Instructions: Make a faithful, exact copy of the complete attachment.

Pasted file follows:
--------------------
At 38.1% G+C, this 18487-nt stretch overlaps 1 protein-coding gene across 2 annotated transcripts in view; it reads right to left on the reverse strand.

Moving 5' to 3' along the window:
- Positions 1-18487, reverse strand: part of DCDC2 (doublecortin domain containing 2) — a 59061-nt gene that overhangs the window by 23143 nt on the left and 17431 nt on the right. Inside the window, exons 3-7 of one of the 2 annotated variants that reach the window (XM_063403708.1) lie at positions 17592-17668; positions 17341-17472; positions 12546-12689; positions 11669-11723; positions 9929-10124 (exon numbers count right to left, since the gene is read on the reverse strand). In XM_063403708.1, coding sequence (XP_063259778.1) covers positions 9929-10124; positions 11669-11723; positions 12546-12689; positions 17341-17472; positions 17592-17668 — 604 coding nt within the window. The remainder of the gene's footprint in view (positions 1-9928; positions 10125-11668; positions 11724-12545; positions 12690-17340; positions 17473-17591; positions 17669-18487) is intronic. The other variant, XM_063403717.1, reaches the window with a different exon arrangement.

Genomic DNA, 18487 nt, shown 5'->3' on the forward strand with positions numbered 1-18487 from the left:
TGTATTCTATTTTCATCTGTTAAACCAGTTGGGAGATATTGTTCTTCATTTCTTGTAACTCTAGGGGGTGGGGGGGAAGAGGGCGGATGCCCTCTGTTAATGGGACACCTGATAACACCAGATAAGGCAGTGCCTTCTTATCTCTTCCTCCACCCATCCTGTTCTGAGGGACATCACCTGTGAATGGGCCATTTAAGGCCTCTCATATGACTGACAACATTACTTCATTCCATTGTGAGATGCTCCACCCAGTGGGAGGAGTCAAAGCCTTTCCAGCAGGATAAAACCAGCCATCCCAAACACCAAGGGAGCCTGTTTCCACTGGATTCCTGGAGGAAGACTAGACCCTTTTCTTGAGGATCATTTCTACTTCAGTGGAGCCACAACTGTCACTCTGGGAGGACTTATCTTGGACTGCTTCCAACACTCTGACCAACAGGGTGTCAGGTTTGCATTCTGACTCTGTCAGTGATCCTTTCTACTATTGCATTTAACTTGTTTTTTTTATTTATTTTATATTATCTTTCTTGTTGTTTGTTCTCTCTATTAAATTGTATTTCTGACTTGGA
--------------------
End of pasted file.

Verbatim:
At 38.1% G+C, this 18487-nt stretch overlaps 1 protein-coding gene across 2 annotated transcripts in view; it reads right to left on the reverse strand.

Moving 5' to 3' along the window:
- Positions 1-18487, reverse strand: part of DCDC2 (doublecortin domain containing 2) — a 59061-nt gene that overhangs the window by 23143 nt on the left and 17431 nt on the right. Inside the window, exons 3-7 of one of the 2 annotated variants that reach the window (XM_063403708.1) lie at positions 17592-17668; positions 17341-17472; positions 12546-12689; positions 11669-11723; positions 9929-10124 (exon numbers count right to left, since the gene is read on the reverse strand). In XM_063403708.1, coding sequence (XP_063259778.1) covers positions 9929-10124; positions 11669-11723; positions 12546-12689; positions 17341-17472; positions 17592-17668 — 604 coding nt within the window. The remainder of the gene's footprint in view (positions 1-9928; positions 10125-11668; positions 11724-12545; positions 12690-17340; positions 17473-17591; positions 17669-18487) is intronic. The other variant, XM_063403717.1, reaches the window with a different exon arrangement.

Genomic DNA, 18487 nt, shown 5'->3' on the forward strand with positions numbered 1-18487 from the left:
TGTATTCTATTTTCATCTGTTAAACCAGTTGGGAGATATTGTTCTTCATTTCTTGTAACTCTAGGGGGTGGGGGGGAAGAGGGCGGATGCCCTCTGTTAATGGGACACCTGATAACACCAGATAAGGCAGTGCCTTCTTATCTCTTCCTCCACCCATCCTGTTCTGAGGGACATCACCTGTGAATGGGCCATTTAAGGCCTCTCATATGACTGACAACATTACTTCATTCCATTGTGAGATGCTCCACCCAGTGGGAGGAGTCAAAGCCTTTCCAGCAGGATAAAACCAGCCATCCCAAACACCAAGGGAGCCTGTTTCCACTGGATTCCTGGAGGAAGACTAGACCCTTTTCTTGAGGATCATTTCTACTTCAGTGGAGCCACAACTGTCACTCTGGGAGGACTTATCTTGGACTGCTTCCAACACTCTGACCAACAGGGTGTCAGGTTTGCATTCTGACTCTGTCAGTGATCCTTTCTACTATTGCATTTAACTTGTTTTTTTTATTTATTTTATATTATCTTTCTTGTTGTTTGTTCTCTCTATTAAATTGTATTTCTGACTTGGA